As the following illuminates, a lack of action on this as employers, dooms us to perpetuate a status quo that supports a pretty narrow segment of the population.
“Caucasian men use their power at work to refer more Caucasian men for jobs, which disadvantages minority women. Furthermore, U.S. organizations pay out employee referral bonuses. In fact, 42 percent of U.S. organizations pay out referral bonuses, and it is even higher for the technology industry, where 58 percent provided employee bonuses for referrals. Hence, these referral policies are an example of structural racism, because the policies advantage Caucasian men (the dominant group) by increasing their access to employment and referral bonuses, while limiting minority women’s (the non-dominant group) access to employment and bonuses.”
This information handily dismantles the “ lack of diverse candidates” myth. It surfaces an important truth: Black talent exists, just not often enough in the networks of white men in power. When we approach this problem not simply from a place of “How can these candidates circumvent these obstacles?” but also “How can an organization take action against anti blackness in a way that drives positive outcomes for the black people that our PR statement says we stand with”
When considering investment in programs and training around microaggressions and unconscious bias, understand that what you are actually investing in is economic empowerment of this group by creating a healthy and inclusive culture for them to thrive at your company.
Living Out Loud LGBTQ: Enduring stigma, policies and lack of resources for LGBTQ people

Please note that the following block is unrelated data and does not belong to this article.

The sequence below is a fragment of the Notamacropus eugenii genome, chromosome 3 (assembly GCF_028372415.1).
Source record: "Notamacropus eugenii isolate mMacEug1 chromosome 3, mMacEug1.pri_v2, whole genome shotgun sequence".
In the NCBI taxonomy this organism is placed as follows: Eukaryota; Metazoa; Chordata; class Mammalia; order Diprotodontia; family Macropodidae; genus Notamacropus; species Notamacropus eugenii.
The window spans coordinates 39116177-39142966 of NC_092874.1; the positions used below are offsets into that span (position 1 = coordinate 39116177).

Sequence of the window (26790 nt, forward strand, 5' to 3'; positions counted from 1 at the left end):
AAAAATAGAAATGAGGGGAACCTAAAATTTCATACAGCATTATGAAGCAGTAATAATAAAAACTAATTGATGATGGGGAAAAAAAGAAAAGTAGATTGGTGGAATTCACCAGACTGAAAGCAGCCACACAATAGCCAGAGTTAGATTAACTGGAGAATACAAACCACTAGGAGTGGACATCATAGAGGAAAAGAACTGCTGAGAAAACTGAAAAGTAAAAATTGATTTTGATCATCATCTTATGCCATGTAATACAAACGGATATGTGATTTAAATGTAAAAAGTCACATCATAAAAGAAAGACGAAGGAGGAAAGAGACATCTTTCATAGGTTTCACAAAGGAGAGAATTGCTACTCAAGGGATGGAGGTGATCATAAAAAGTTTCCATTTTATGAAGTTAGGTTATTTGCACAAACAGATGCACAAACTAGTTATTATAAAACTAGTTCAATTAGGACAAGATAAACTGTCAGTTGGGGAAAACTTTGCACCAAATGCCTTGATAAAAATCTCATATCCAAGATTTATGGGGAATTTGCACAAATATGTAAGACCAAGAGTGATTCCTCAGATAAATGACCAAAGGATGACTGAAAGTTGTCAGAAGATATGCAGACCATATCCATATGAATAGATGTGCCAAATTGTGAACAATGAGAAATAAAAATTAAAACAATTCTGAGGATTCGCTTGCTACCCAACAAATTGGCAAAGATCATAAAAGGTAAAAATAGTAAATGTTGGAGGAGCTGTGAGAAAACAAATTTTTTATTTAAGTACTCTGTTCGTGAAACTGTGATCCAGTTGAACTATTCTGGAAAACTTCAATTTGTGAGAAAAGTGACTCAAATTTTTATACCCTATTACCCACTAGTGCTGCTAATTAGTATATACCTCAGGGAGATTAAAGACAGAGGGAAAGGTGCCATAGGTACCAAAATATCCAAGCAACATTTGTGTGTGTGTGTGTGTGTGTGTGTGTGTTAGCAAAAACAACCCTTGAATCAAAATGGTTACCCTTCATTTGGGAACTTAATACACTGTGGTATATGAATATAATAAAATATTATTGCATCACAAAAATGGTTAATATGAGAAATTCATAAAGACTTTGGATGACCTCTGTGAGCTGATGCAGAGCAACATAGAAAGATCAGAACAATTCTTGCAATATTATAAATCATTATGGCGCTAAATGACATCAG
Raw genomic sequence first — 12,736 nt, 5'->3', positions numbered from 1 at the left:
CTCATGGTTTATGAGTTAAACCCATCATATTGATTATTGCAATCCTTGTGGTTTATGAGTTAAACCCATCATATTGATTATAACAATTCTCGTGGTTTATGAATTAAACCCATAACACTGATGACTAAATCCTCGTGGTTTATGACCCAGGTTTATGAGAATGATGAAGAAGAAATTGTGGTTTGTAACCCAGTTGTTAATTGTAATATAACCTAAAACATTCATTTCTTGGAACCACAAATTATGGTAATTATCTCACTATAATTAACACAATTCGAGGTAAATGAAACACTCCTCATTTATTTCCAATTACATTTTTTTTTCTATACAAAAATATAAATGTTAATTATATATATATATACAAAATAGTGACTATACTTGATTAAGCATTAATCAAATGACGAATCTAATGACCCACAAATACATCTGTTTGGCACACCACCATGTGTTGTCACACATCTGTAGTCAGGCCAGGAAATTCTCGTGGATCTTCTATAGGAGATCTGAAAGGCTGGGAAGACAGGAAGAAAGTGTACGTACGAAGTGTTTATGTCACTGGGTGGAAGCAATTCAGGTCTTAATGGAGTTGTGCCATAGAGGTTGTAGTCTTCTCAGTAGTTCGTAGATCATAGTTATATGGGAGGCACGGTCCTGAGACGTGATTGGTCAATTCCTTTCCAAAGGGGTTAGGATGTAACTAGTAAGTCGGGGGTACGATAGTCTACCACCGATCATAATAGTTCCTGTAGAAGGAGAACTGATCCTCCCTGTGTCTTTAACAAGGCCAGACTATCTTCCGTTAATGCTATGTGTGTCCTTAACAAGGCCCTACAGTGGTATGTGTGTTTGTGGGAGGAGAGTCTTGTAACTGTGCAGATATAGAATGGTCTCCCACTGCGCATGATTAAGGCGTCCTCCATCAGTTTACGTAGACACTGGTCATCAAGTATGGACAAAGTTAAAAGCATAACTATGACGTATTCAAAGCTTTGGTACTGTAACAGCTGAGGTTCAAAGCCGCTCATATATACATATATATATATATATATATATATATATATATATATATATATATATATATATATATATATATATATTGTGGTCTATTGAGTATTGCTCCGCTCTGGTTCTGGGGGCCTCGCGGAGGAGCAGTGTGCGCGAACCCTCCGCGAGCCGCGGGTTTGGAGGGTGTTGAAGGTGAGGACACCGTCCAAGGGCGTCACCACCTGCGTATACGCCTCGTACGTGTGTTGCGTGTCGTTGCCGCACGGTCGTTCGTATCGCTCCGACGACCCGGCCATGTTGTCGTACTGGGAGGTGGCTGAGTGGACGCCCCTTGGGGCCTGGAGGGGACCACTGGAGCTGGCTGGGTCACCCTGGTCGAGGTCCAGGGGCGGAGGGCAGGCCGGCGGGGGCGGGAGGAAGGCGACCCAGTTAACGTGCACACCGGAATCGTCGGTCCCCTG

In October 2020, The National Academies of Sciences, Engineering, & Medicine wrote that “Poverty and economic insecurity are more common among LGBTQI+ people. Many face lower earnings and discrimination in the workforce, as well as discrimination in housing. LGBTQI+ youth are at a greater risk of homelessness, as are transgender people of any age, particularly transgender women of color. More research is needed on the economic well-being of transgender, non-binary, and intersex people.”
Often, when we think about what LGBTQI people are up against, the emphasis is on the emotional and mental aspects of these obstacles. But in the case of work and access to opportunity, many individuals in this population are severely underserved. All this happens to the backdrop of constantly having their rights to exist in the true expression of their identity up for social and political debate.
As an organization, an ERG is great, but far less impactful if there are too few who identify as LGBTQI to really form a sense of community. Here again is an opportunity to think differently about how we engage with this population. We have to go much deeper than rainbow flags in June and truly endeavor to improve lives.
For business leaders, responsible for revenue, much of what I’ve said here may seem like wishful thinking, but I’d challenge that idea. After all, what is so bad about thinking wishfully? What would be the real risk in allowing yourself to really think big about what you can impact from your position? So, let’s take another look at what is driving our investments in DEI initiatives and rethink the questions we ask when evaluating these investments.
“What marginalized and underrepresented groups can we uplift and support through our DEI practices?” and “How might we impact society/ the community where we operate if we dared to believe ourselves capable.?” There is quite a delta between being the company that is hiring more marginalized folks for the benefit of the company, and one that does so for a higher purpose and with the express intention of uplifting communities. What if leaders stopped simply focusing on ROI when evaluating the cost of these programs and instead, focused on the opportunity their company has to meaningfully impact and offset structural inequities?